Key Factors to Consider when Investing

When choosing an investment it is important to consider:

 

1. TIME HORIZON. The length of time you plan to invest the money before you want to use it. 

 

Why? Our goal is to minimize risk and maximize expected return.  Different types of investments - like stocks, bonds and money market funds, behave differently and may be more suited to a particular time horizon. 

Money market funds, for example, earning 2% less than the inflation rate are unlikely to fund retirement needs but may a good option for a vacation in 2 years.

 

Short-term: up to 3 years. 

Medium-term: 3-9 years

Long-term: 10+

Retirement: 20+

2. RISK TOLERANCE. How much fluctuation in price or value of your investment are you able to accept for increased return. The volatility of investments vary enormously.  Bitcoin is extremely volatile with intra-day price moves of 20%.  Consumer staples (think toilet paper) is historically the least volatile stock index. 

 

Investment involves risk.  Risk and Return are directly related - as one goes up, the other goes up. The goal is to invest with at least the minimum risk required to achieve the return you need to fund your goal. 

A too low risk (conservative) portfolio may not deliver the desired return.  A too high risk (aggressive) portfolio may cause intolerable and unnecessary anxiety or prompt someone to sell at an  inopportune time.  It is critical to find the right risk-reward balance for you and your goals.

 

The price may go up and down several times during the time you hold your investment.  It is important to make buy and sell decisions based on analytical evaluation of accurate information and not on emotions or media sensationalism.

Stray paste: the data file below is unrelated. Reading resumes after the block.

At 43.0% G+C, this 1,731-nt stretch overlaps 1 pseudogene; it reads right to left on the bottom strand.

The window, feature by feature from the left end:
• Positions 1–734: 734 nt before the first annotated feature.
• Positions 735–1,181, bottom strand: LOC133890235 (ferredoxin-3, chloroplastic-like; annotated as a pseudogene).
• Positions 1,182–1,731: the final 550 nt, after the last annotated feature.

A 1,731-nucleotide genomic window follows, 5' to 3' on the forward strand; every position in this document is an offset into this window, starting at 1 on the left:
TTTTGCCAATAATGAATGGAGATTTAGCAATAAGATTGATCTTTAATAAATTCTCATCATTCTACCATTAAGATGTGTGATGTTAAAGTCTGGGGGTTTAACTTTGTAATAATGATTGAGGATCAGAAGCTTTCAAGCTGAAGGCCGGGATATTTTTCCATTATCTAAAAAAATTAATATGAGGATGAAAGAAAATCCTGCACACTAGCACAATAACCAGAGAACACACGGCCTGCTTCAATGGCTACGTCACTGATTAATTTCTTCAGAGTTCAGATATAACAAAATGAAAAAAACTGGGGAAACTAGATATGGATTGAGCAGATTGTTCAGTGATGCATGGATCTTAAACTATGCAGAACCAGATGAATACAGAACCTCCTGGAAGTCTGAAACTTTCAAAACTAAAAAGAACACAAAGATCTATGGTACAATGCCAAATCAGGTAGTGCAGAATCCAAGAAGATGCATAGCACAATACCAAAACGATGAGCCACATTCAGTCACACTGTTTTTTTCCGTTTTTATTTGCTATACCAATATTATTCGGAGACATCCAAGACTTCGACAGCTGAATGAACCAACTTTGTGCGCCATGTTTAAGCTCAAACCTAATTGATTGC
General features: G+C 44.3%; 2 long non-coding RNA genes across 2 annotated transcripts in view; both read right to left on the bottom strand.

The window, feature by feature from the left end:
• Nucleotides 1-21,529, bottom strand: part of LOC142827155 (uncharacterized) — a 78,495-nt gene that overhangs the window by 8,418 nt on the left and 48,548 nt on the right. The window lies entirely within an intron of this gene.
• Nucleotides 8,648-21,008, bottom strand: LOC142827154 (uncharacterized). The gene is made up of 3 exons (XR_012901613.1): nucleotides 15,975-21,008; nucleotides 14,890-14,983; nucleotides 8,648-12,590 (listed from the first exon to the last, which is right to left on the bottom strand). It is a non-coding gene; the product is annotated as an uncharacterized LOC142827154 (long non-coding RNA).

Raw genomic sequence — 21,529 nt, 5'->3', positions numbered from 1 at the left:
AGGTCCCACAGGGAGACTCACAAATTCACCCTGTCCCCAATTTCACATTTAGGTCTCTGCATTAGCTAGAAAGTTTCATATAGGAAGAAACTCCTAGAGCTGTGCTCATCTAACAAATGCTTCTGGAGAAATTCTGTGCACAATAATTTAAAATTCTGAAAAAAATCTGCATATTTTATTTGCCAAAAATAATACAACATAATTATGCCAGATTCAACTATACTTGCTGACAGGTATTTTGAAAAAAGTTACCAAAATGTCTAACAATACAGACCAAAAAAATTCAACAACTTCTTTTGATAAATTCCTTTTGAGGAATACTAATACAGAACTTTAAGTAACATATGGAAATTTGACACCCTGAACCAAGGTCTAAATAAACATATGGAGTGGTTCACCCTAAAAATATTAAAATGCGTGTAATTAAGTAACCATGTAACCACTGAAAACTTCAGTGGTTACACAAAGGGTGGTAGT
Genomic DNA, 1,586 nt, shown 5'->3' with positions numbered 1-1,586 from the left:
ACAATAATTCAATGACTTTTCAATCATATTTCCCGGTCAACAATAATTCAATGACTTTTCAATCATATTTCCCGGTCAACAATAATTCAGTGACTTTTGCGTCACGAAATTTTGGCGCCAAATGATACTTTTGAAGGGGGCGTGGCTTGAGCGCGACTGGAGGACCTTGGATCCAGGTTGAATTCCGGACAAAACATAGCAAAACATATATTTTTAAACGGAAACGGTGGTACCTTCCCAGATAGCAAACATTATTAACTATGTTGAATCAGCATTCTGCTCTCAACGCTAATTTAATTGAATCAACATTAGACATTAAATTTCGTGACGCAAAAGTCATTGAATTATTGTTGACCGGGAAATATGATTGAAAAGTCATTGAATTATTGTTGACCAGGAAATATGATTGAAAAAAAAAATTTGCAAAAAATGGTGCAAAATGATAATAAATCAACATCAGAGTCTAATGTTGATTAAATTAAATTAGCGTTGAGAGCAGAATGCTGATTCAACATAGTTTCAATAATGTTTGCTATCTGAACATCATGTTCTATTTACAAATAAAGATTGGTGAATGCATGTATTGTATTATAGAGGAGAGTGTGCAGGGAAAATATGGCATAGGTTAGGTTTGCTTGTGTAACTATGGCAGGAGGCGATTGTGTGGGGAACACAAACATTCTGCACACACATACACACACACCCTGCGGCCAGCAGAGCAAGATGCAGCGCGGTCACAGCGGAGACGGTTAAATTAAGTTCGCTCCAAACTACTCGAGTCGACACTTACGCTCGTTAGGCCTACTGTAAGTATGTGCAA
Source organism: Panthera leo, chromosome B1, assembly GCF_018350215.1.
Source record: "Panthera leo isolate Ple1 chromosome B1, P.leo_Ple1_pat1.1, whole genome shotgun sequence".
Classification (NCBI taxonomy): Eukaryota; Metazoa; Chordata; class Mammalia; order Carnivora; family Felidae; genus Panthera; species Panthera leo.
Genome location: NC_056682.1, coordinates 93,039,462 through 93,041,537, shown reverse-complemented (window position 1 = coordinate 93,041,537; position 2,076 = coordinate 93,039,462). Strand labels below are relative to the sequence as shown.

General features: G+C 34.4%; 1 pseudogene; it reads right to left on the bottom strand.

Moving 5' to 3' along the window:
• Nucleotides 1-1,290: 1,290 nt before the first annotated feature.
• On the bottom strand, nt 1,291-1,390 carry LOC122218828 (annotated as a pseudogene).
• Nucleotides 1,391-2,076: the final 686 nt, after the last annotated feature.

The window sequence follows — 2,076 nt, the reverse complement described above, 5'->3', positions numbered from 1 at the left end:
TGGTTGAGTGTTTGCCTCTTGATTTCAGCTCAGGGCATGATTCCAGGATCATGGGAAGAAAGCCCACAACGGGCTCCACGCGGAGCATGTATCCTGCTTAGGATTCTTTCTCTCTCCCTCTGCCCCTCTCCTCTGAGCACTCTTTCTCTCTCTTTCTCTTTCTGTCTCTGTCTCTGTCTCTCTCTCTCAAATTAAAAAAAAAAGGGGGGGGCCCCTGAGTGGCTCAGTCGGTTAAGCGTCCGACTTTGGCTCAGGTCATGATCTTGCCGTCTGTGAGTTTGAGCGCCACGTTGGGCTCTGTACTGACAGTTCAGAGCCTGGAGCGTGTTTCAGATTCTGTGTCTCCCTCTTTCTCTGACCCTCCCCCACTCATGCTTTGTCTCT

3. WHEN ARE YOU GOING TO SELL 

When initiate an investment you should have an idea of the price at which you want to take profit, as well as the price at which you no longer believe in the investment.

 

TAKE-PROFIT: The price at which you want to take profit - lock in an increase in the value of your investment. For example, if you purchase a stock at $100 and expect the price to increase to $200, you may wish to take (or lock in) profit at $200 or $180. 

 

STOP-LOSS: Not every investment will be profitable, and to avoid emotions driving investment decisions it is important to know at what price you no longer believe in the value of the investment. For example, if you purchase a stock at $100 and expect it to go to $200 but it declines (which is a characteristic of stocks which go up and down), you should know in advance the range within which you are willing to hold the investment and the price at which you are no longer confident in the investment.  A stop-loss is used to limit the loss on an investment.